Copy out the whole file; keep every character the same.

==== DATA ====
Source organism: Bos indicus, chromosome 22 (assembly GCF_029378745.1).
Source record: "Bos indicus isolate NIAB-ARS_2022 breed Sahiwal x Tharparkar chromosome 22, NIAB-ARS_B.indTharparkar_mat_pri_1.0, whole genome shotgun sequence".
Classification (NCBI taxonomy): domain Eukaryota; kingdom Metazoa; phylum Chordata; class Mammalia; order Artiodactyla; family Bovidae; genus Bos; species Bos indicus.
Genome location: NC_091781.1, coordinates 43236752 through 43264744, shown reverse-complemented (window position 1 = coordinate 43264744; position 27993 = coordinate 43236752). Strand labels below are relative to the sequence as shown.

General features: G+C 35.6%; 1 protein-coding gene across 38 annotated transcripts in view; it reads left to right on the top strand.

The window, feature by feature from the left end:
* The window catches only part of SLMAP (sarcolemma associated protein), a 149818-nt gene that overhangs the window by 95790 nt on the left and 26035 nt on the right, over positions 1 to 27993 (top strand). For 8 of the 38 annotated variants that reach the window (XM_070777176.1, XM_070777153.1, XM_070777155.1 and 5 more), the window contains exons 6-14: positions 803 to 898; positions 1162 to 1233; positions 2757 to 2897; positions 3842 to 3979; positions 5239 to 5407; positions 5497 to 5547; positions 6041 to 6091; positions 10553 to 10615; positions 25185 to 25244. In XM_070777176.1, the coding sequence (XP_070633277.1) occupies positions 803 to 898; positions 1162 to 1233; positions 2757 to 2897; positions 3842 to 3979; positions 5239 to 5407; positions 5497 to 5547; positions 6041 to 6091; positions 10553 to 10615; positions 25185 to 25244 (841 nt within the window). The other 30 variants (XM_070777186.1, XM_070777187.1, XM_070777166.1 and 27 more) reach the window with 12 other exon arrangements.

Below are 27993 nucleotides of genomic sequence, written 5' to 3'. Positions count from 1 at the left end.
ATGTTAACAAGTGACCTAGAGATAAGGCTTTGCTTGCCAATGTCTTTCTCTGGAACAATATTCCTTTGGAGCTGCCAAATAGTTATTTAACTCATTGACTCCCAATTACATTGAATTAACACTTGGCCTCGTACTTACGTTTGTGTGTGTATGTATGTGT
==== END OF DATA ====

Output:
Source organism: Bos indicus, chromosome 22 (assembly GCF_029378745.1).
Source record: "Bos indicus isolate NIAB-ARS_2022 breed Sahiwal x Tharparkar chromosome 22, NIAB-ARS_B.indTharparkar_mat_pri_1.0, whole genome shotgun sequence".
Classification (NCBI taxonomy): domain Eukaryota; kingdom Metazoa; phylum Chordata; class Mammalia; order Artiodactyla; family Bovidae; genus Bos; species Bos indicus.
Genome location: NC_091781.1, coordinates 43236752 through 43264744, shown reverse-complemented (window position 1 = coordinate 43264744; position 27993 = coordinate 43236752). Strand labels below are relative to the sequence as shown.

General features: G+C 35.6%; 1 protein-coding gene across 38 annotated transcripts in view; it reads left to right on the top strand.

The window, feature by feature from the left end:
* The window catches only part of SLMAP (sarcolemma associated protein), a 149818-nt gene that overhangs the window by 95790 nt on the left and 26035 nt on the right, over positions 1 to 27993 (top strand). For 8 of the 38 annotated variants that reach the window (XM_070777176.1, XM_070777153.1, XM_070777155.1 and 5 more), the window contains exons 6-14: positions 803 to 898; positions 1162 to 1233; positions 2757 to 2897; positions 3842 to 3979; positions 5239 to 5407; positions 5497 to 5547; positions 6041 to 6091; positions 10553 to 10615; positions 25185 to 25244. In XM_070777176.1, the coding sequence (XP_070633277.1) occupies positions 803 to 898; positions 1162 to 1233; positions 2757 to 2897; positions 3842 to 3979; positions 5239 to 5407; positions 5497 to 5547; positions 6041 to 6091; positions 10553 to 10615; positions 25185 to 25244 (841 nt within the window). The other 30 variants (XM_070777186.1, XM_070777187.1, XM_070777166.1 and 27 more) reach the window with 12 other exon arrangements.

Below are 27993 nucleotides of genomic sequence, written 5' to 3'. Positions count from 1 at the left end.
ATGTTAACAAGTGACCTAGAGATAAGGCTTTGCTTGCCAATGTCTTTCTCTGGAACAATATTCCTTTGGAGCTGCCAAATAGTTATTTAACTCATTGACTCCCAATTACATTGAATTAACACTTGGCCTCGTACTTACGTTTGTGTGTGTATGTATGTGT